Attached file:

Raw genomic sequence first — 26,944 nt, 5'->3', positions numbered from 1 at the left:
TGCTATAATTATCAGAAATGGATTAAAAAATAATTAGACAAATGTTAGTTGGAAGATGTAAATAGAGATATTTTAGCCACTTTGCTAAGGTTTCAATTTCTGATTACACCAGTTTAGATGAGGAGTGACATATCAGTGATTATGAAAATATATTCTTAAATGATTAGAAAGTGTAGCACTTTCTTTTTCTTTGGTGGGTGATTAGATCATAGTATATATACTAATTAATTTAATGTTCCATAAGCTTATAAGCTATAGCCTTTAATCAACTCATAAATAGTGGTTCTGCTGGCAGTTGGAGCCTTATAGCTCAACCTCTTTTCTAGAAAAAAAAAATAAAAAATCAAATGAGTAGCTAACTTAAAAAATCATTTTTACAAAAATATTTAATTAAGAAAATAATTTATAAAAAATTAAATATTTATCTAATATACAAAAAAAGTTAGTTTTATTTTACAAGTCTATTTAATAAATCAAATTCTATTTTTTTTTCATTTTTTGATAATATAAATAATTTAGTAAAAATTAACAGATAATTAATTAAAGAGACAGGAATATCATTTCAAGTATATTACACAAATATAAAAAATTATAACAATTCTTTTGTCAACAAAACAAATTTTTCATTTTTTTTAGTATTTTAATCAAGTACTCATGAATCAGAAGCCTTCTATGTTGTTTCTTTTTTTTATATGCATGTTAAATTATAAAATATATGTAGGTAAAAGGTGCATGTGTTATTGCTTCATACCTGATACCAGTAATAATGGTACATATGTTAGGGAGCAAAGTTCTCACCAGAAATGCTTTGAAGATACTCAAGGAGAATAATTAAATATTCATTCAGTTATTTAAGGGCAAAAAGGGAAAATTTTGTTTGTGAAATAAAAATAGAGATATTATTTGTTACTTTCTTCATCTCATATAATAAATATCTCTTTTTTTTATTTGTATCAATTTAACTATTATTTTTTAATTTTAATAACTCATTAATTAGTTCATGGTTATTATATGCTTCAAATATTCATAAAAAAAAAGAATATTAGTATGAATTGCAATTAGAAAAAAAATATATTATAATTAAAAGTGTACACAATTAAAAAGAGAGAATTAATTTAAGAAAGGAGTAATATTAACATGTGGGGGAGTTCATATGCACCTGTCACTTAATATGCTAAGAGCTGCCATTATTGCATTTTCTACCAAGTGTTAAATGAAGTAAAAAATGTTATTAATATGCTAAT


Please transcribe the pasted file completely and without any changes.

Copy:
Raw genomic sequence first — 26,944 nt, 5'->3', positions numbered from 1 at the left:
TGCTATAATTATCAGAAATGGATTAAAAAATAATTAGACAAATGTTAGTTGGAAGATGTAAATAGAGATATTTTAGCCACTTTGCTAAGGTTTCAATTTCTGATTACACCAGTTTAGATGAGGAGTGACATATCAGTGATTATGAAAATATATTCTTAAATGATTAGAAAGTGTAGCACTTTCTTTTTCTTTGGTGGGTGATTAGATCATAGTATATATACTAATTAATTTAATGTTCCATAAGCTTATAAGCTATAGCCTTTAATCAACTCATAAATAGTGGTTCTGCTGGCAGTTGGAGCCTTATAGCTCAACCTCTTTTCTAGAAAAAAAAAATAAAAAATCAAATGAGTAGCTAACTTAAAAAATCATTTTTACAAAAATATTTAATTAAGAAAATAATTTATAAAAAATTAAATATTTATCTAATATACAAAAAAAGTTAGTTTTATTTTACAAGTCTATTTAATAAATCAAATTCTATTTTTTTTTCATTTTTTGATAATATAAATAATTTAGTAAAAATTAACAGATAATTAATTAAAGAGACAGGAATATCATTTCAAGTATATTACACAAATATAAAAAATTATAACAATTCTTTTGTCAACAAAACAAATTTTTCATTTTTTTTAGTATTTTAATCAAGTACTCATGAATCAGAAGCCTTCTATGTTGTTTCTTTTTTTTATATGCATGTTAAATTATAAAATATATGTAGGTAAAAGGTGCATGTGTTATTGCTTCATACCTGATACCAGTAATAATGGTACATATGTTAGGGAGCAAAGTTCTCACCAGAAATGCTTTGAAGATACTCAAGGAGAATAATTAAATATTCATTCAGTTATTTAAGGGCAAAAAGGGAAAATTTTGTTTGTGAAATAAAAATAGAGATATTATTTGTTACTTTCTTCATCTCATATAATAAATATCTCTTTTTTTTATTTGTATCAATTTAACTATTATTTTTTAATTTTAATAACTCATTAATTAGTTCATGGTTATTATATGCTTCAAATATTCATAAAAAAAAAGAATATTAGTATGAATTGCAATTAGAAAAAAAATATATTATAATTAAAAGTGTACACAATTAAAAAGAGAGAATTAATTTAAGAAAGGAGTAATATTAACATGTGGGGGAGTTCATATGCACCTGTCACTTAATATGCTAAGAGCTGCCATTATTGCATTTTCTACCAAGTGTTAAATGAAGTAAAAAATGTTATTAATATGCTAAT